When Barack Obama has named Supreme Court justices he admires—the type of constitutional thinkers he might nominate to the high court—his list has included the late Chief Justice Earl Warren.
Appointed in 1953 by Republican President Dwight Eisenhower, Warren guided the court to its landmark school desegregation decision: a unanimous rejection of the practice of "separate but equal" for blacks and whites. During his 16 years as chief justice, the popular former two-term GOP California governor emerged as a strong liberal, committed to civil rights and liberties and unafraid, his biographers say, of injecting his notions of fairness and common sense into the court's deliberations.
Conservatives like Robert Alt at the Heritage Foundation have seized on that, citing Obama's affection for Warren's style of jurisprudence—and his comments in a 2001 radio interview that the Warren court "wasn't that radical"—as evidence that the president-elect has extreme plans for the nation's highest court.
Yes, the high court rhetoric wars are well underway and will no doubt heat up. In his first term alone, Obama could have the opportunity to fill at least two, and maybe three, vacancies. His first nomination would mark only the third by a Democratic president in four decades.
Liberal court advocates like Nan Aron, who heads the Alliance for Justice, predict that once Obama is sworn in, "he will look to fill nominees as soon into his tenure as possible, when he's at his strongest." That's particularly important if the new president doesn't have a filibuster-proof, 60-member Democratic majority in the Senate. But all of this is, of course, up to the justices, their health, and their very private retirement plans.
As he takes office, Obama, a Harvard Law grad and former constitutional law lecturer at the University of Chicago, will inherit a decidedly right-leaning but divided court. There are four liberal and four conservative justices, with Justice Anthony Kennedy falling somewhere in the middle but tending right. The court's oldest members occupy the left-leaning seats. Justice John Paul Stevens, at 88, is the most often rumored to be contemplating retirement. Justice Ruth Bader Ginsburg, the only woman on the court since Sandra Day O'Connor retired in 2006, is 75. On the comparatively youthful conservative side, Chief Justice John G. Roberts, at 53, is the youngest, and Justice Antonin Scalia, the oldest at 72.
That raises the question: What effect would Obama's nominations have if he is replacing liberal-leaning justices? "Vacancies are likely to come from the more liberal wing of the court," says Linda Greenhouse, the former longtime New York Times Supreme Court reporter. "But that doesn't mean new appointments don't change the court's dynamic." She quoted the late Justice Byron White as saying that every time a new justice comes on the court, it's a new court.
A game-changer. Obama would have the opportunity—and very likely will face pressure—to name another woman to the high court and to make history by appointing the first Hispanic. "It's not just tick-tack-toe," says Greenhouse, who next year will write and teach at Yale Law School. "One person can shake a place up." Liberal activists say that the court could be enlivened if Obama picks a liberal firebrand, a mirror image of the very conservative Scalia. They are agitating for a game-changer, someone who will have the will and force of personality to drive deliberations. Says Aron, "A strong, vigorous counter is someone who would replace the lost voice of a Thurgood Marshall or a William Brennan," both outspoken liberals.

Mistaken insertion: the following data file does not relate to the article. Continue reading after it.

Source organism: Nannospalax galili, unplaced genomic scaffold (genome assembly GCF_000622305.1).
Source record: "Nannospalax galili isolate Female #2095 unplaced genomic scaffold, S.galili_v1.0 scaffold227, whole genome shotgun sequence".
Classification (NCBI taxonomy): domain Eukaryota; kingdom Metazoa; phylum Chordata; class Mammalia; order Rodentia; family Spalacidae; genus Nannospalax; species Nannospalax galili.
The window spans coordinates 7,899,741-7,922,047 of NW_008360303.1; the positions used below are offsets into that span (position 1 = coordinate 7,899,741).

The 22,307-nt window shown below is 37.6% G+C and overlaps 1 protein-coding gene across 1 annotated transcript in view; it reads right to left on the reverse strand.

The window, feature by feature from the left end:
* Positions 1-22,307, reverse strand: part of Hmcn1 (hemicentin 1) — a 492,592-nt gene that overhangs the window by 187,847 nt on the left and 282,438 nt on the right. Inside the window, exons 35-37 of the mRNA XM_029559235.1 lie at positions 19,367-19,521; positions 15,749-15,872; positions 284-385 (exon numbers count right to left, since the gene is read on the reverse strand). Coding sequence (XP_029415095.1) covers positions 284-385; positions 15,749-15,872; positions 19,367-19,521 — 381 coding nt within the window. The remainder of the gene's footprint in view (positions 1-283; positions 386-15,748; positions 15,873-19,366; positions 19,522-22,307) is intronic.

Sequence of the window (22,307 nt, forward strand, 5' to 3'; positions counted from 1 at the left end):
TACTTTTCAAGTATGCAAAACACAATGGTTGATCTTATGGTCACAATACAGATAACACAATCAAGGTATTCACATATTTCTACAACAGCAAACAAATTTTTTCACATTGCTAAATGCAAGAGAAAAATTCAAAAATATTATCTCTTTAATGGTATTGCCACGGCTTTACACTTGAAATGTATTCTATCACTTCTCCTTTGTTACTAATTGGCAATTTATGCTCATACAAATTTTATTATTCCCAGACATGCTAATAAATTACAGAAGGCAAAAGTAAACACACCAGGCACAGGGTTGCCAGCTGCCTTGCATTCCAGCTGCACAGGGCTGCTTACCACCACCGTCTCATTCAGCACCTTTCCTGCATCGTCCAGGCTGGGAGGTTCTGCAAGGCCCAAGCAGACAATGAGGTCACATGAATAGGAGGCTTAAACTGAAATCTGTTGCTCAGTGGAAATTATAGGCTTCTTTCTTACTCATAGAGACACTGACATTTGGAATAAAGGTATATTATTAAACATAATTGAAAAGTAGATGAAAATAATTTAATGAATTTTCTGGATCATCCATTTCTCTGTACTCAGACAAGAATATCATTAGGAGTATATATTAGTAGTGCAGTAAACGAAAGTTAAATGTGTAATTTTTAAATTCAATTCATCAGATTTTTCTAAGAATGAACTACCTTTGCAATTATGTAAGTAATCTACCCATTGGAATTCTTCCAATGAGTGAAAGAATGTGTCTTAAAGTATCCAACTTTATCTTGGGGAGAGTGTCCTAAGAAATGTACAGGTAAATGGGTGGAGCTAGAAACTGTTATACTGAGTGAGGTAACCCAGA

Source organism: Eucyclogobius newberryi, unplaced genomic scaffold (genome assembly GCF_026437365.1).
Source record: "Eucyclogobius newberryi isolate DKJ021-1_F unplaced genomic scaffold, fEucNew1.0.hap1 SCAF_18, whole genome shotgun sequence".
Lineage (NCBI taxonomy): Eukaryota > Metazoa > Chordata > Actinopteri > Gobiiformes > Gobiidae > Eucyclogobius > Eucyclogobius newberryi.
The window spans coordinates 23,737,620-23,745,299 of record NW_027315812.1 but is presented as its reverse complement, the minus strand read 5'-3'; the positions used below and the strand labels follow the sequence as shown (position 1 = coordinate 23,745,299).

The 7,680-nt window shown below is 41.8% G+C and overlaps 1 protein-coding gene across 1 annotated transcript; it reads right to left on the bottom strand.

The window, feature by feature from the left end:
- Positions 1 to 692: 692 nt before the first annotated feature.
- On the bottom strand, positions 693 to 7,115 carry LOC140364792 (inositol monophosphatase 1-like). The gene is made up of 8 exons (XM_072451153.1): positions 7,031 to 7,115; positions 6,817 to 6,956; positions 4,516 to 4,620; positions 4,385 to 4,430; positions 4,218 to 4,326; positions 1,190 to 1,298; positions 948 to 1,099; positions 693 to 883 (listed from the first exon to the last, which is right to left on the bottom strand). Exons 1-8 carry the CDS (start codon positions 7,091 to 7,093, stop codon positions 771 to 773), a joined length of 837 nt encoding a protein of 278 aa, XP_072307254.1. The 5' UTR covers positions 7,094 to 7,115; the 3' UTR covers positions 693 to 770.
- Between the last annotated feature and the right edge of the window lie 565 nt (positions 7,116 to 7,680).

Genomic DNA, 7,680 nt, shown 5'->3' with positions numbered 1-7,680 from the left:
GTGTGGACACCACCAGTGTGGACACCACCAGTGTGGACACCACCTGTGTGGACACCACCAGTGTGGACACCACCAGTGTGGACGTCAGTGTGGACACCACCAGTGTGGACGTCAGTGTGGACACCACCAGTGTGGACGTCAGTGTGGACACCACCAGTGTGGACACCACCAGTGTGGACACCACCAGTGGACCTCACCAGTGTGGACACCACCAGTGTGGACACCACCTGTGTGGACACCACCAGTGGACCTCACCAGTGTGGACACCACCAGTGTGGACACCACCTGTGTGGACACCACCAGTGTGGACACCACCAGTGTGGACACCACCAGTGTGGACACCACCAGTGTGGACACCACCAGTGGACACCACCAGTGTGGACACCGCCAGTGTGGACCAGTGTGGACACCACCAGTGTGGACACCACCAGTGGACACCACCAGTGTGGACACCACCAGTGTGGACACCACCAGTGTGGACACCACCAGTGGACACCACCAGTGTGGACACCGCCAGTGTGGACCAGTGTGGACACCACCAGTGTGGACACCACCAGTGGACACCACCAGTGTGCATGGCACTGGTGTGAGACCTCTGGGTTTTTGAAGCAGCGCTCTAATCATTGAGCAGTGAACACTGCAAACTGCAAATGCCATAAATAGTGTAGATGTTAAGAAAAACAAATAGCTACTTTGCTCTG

That kind of pick would certainly rouse right-leaning activists like Curt Levey of the conservative Committee for Justice, which was instrumental in securing the confirmations of President Bush appointees Roberts and Samuel Alito. Levey, like many judicial conservatives, remains bitterly disappointed that GOP presidential nominee John McCain didn't use the issue of judicial appointments, wrapped in the hot-button issues of abortion and same-sex marriage, as a campaign tactic. "I just don't understand it," Levey said, bemoaning the historic opportunity lost to potentially replace up to three liberal-leaning judges with conservatives and to continue to build on the Republican-appointed majority of appeals court judges. "At the very least, Obama will be able to strengthen the liberal wing of the court," Levey says. "At worst, Kennedy or Scalia will retire or die, and then you'll only need one liberal to have a solid liberal majority."
In his book The Audacity of Hope, Obama writes that the Constitution is a "living document" that "envisions a road map by which we marry passion to reason, the ideal of individual freedom to the demands of community." He admonished Roberts for a lack of empathy during his confirmation hearings after the nominee likened the role of a judge to that of a sports umpire. And during his campaign, Obama said he'd appoint people who "understand what it means to be on the outside," those who recognize "who the weak are and who the strong are in our society."
So, where does that leave a Warren-type appointment? Unlike many of the names on the tea-leaf readers' shortlist—that includes Appeals Court Judge Sonia Sotomayor and former Deputy Attorney General Eric Holder—a Warren mold would be an outsider, someone who had never been a judge. "Today, we have a court where all nine members served in immediate past jobs as federal courts of appeals judges," says Greenhouse. If Obama decides to mix it up a bit, he could pick his friend Massachusetts Gov. Deval Patrick or Washington Gov. Christine Gregoire, that state's former attorney general, observers say. Whatever direction he is inclined to move, it most likely won't be long before the nation finds out.